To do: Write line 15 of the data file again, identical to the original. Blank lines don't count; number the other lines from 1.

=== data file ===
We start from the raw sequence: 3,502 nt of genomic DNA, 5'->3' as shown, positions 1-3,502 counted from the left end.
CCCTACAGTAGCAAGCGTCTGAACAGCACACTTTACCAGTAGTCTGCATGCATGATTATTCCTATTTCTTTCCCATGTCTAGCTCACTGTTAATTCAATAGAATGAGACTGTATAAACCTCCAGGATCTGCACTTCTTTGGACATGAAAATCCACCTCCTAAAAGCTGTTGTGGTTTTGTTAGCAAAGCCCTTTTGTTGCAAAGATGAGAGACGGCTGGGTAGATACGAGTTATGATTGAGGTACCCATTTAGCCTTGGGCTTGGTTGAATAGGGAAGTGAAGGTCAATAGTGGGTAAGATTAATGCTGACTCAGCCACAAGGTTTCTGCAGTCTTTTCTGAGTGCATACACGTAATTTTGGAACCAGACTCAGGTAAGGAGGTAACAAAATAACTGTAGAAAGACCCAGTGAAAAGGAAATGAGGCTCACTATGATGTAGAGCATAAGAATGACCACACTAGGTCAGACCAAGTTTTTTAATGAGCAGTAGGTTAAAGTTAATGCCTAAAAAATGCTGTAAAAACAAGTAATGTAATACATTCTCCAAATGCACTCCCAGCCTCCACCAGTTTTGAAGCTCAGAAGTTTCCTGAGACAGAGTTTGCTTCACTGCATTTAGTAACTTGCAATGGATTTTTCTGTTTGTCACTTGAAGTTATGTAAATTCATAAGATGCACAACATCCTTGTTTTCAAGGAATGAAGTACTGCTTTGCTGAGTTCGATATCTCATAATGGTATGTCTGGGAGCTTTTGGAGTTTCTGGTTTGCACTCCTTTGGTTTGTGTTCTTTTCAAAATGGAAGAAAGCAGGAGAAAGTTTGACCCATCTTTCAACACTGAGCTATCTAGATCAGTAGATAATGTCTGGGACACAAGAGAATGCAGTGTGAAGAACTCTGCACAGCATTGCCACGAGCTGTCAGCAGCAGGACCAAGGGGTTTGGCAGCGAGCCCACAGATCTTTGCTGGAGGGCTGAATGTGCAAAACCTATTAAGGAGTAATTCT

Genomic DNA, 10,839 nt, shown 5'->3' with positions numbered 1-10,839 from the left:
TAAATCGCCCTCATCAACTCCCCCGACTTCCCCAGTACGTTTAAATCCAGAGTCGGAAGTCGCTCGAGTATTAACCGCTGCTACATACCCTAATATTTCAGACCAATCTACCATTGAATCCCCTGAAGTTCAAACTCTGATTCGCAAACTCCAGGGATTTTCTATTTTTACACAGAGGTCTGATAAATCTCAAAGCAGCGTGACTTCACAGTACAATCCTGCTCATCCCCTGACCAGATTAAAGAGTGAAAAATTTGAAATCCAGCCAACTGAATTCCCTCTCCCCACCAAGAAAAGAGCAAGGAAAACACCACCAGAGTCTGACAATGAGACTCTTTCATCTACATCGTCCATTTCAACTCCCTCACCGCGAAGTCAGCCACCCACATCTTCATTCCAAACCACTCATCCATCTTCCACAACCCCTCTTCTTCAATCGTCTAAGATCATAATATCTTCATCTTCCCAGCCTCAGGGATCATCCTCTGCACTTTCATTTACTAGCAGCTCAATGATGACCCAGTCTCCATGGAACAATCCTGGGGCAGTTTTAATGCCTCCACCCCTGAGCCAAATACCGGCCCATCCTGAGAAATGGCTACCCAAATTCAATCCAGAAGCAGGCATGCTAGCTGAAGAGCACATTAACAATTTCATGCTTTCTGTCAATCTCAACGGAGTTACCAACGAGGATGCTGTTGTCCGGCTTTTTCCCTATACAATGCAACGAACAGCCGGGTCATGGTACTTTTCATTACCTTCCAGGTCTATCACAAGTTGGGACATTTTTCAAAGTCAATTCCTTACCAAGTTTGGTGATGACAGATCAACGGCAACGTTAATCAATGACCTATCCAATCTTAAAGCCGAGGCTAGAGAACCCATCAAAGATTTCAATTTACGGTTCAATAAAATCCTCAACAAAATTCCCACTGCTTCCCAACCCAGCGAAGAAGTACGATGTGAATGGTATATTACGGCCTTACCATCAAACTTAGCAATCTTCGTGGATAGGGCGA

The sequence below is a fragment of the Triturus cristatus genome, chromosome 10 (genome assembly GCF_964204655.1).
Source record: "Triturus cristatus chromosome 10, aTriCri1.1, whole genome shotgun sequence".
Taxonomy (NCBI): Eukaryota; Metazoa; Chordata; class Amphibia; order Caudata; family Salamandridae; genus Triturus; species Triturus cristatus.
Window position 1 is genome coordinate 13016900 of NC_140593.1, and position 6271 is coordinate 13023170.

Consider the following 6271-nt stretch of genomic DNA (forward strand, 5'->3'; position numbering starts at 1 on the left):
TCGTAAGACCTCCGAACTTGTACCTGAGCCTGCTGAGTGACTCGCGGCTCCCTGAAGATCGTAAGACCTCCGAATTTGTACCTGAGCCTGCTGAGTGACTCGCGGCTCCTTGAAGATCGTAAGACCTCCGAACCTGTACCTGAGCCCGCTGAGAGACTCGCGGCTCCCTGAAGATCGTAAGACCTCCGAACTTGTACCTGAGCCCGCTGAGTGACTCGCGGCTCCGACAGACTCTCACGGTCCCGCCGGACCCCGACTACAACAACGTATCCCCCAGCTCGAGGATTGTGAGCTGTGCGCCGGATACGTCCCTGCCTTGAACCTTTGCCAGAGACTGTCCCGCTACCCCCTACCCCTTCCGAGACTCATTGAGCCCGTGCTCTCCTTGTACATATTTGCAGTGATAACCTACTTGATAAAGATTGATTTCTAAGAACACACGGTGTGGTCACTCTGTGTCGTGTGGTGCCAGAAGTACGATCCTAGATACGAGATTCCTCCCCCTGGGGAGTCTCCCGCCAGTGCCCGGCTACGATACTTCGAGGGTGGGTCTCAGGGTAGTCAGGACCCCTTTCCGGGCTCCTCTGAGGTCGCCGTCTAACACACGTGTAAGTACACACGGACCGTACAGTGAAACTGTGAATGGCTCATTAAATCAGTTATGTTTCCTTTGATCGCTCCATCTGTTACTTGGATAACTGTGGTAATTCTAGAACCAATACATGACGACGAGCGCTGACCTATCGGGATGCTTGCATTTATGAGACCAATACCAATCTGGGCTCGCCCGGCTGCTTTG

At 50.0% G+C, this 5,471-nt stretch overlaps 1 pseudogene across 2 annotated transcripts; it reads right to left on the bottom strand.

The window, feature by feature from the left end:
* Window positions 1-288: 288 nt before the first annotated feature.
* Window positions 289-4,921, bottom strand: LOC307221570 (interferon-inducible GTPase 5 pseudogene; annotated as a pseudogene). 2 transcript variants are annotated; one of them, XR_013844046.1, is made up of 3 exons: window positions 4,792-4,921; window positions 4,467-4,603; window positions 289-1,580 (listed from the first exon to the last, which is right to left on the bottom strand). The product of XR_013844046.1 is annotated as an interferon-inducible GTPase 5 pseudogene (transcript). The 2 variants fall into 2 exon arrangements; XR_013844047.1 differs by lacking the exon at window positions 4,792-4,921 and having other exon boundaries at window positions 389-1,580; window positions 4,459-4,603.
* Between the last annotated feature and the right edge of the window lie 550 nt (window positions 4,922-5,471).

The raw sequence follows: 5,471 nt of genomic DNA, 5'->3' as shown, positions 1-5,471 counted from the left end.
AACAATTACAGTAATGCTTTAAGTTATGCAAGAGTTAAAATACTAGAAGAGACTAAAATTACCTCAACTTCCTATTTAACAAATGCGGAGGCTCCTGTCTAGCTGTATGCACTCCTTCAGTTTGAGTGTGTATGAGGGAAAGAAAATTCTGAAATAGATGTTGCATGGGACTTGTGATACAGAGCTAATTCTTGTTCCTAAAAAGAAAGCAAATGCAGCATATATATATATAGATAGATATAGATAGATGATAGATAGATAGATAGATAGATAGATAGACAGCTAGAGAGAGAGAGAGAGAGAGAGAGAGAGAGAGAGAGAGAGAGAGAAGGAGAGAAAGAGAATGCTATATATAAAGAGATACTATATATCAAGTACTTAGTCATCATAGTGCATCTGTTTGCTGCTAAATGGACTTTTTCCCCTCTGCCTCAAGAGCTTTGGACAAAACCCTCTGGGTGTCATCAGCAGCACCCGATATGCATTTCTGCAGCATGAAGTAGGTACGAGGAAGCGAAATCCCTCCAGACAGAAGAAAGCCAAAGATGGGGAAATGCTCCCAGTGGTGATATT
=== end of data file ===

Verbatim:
* Between the last annotated feature and the right edge of the window lie 550 nt (window positions 4,922-5,471).